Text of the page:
Why is friends so mean?

Love is just love. Friendship is love + a whole lot of things

  • Source:  Wall Street Journal
    Source: Wall Street Journal

Sure love can develop into friendship or vice versa. But the first time you fall in love with someone, it’s because you simply love them! There’s no other reason, no other basis for this love than mere love itself.

Friends however come into your life just like that- without any attachment and feeling. Yet you grow with them, come to enjoy life with them and most importantly love and care for them. It is this emotion, something very conscious yet innate that springs from the heart that makes friendship at least a tad more important than love.


Friendship is safe, love is more like restricted territory

Once you are in a relationship, you are, again, expected to not do some stuff. Stuff which are pretty normal and even comforting, but stuff you would rather not do if you do not want to lose the love of your life. Love as a passion gets jealous and tends to get sour if you do not tread through its otherwise rosy paths with caution.

  • Source:  The Huffington Post Canada
    Source: The Huffington Post Canada

Friends, on the other hand, won’t ever persuade you from not doing things that brings joy to you. This again manifests in friendship being a bond sans expectations that you feel safe and free in whatever you do. No matter how haywire things might go, your friends have your back. That is one feeling so comforting that it takes all your worries away from you. That’s about just how much more better friendship is than love. Your best friends will sure kill you if you make another, but you can still go on making as much friends as you like!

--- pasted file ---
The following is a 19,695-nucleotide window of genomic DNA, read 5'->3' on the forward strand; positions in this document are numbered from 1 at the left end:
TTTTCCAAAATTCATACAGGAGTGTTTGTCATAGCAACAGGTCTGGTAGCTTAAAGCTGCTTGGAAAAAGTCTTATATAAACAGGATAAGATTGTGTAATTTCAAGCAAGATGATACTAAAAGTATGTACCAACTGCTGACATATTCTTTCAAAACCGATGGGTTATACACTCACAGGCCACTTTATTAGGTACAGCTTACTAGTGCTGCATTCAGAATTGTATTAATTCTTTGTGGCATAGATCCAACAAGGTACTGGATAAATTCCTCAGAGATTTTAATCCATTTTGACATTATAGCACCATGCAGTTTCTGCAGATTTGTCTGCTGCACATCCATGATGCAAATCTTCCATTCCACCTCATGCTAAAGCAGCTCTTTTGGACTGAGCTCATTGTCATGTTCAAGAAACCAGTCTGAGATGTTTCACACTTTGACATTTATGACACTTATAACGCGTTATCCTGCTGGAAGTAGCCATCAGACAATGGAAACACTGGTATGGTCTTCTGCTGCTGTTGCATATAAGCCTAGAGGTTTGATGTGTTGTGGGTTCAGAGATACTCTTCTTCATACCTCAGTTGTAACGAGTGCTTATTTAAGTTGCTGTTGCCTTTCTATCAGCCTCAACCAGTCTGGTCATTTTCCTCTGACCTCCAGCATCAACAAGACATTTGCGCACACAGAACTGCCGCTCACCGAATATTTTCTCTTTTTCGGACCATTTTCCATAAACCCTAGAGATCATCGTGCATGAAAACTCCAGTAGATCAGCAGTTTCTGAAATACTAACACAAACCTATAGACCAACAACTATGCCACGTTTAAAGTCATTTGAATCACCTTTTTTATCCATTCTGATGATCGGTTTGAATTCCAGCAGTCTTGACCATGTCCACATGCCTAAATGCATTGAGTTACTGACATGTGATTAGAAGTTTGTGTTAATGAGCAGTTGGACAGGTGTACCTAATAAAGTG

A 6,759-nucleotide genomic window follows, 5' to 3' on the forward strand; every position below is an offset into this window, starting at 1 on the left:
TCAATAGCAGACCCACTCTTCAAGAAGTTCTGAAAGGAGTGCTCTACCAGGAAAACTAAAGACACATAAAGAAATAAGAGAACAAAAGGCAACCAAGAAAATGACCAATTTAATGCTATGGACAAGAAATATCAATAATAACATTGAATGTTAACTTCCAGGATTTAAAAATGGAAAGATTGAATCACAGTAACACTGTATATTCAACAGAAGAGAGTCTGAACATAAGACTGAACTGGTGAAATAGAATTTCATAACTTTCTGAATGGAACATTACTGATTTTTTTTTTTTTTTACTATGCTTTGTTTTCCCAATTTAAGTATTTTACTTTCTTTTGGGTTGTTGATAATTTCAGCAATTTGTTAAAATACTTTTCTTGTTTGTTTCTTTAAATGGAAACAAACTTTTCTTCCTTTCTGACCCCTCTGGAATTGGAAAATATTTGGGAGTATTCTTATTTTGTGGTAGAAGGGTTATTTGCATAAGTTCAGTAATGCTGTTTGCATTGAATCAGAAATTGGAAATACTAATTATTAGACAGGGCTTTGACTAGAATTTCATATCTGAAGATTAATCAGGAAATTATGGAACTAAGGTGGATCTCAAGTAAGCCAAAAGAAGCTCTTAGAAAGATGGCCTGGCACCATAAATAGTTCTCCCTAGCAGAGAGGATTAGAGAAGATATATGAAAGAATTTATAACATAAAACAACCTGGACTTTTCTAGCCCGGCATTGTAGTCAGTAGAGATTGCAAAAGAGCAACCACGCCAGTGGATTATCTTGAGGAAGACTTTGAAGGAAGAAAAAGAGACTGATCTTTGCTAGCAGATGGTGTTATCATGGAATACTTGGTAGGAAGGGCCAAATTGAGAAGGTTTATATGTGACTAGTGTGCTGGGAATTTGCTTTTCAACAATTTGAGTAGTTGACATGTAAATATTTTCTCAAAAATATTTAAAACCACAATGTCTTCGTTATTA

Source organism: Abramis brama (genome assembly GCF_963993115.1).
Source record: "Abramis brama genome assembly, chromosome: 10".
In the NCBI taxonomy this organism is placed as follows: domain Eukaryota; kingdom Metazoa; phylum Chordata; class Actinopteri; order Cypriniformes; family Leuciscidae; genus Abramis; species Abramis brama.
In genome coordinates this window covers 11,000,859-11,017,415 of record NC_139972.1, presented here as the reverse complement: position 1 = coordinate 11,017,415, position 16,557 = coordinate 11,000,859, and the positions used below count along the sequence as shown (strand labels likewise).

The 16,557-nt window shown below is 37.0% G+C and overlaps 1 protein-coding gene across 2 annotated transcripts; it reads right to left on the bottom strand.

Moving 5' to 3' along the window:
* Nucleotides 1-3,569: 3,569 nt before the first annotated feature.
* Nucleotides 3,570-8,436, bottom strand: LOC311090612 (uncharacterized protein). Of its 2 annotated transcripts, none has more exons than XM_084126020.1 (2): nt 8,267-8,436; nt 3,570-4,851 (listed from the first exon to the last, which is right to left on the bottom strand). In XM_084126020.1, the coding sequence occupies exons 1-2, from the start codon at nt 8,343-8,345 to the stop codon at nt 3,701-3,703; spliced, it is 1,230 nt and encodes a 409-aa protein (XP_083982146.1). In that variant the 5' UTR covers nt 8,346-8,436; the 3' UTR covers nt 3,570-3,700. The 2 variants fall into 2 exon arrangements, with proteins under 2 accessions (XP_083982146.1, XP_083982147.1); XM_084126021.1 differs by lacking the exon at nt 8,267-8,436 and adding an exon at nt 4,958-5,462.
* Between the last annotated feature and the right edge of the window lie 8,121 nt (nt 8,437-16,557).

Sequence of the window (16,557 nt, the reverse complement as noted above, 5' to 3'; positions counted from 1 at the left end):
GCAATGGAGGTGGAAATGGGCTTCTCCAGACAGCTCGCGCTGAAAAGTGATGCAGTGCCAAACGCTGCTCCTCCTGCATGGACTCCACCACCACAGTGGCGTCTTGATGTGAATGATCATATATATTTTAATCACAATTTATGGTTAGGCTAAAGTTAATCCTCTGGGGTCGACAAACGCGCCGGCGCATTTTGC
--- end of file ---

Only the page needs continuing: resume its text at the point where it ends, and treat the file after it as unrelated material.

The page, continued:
How to make new friends: Where to start

We tend to make friends with people we cross paths with regularly: people we go to school with, work with, or live close to. The more we see someone, the more likely a friendship is to develop. So, look at the places you frequent as you start your search for potential friends.

Another big factor in friendship is common interests. We tend to be drawn to people who are similar, with a shared hobby, cultural background, career path, or kids the same age. Think about activities you enjoy or the causes you care about. Where can you meet people who share the same interests?

Meeting new people

When looking to meet new people, try to open yourself up to new experiences. Not everything you try will lead to success but you can always learn from the experience and hopefully have some fun.

Volunteering can be a great way to help others while also meeting new people. Volunteering also gives you the opportunity to regularly practice and develop your social skills.

[Read: Volunteering and its Surprising Benefits]

Take a class or join a club to meet people with common interests, such as a book group, dinner club, or sports team. Websites such as Meetup.com can help you find local groups (or start your own) and connect with others who share similar interests.

Connect with your alumni association. Many colleges have alumni associations that meet regularly. You already have the college experience in common; bringing up old times makes for an easy conversation starter. Some associations also sponsor community service events or workshops where you can meet more people.

Walk a dog. Dog owners often stop and chat while their dogs sniff or play with each other. If dog ownership isn’t right for you, volunteer to walk dogs from a shelter or a local rescue group.

Attend art gallery openings, book readings, lectures, music recitals, or other community events where you can meet people with similar interests. Check with your library or local paper for events near you.

Behave like someone new to the area. Even if you’ve lived in the same place all your life, take the time to re-explore your neighborhood attractions. New arrivals to any town or city tend to visit these places first—and they’re often keen to meet new people and establish friendships, too.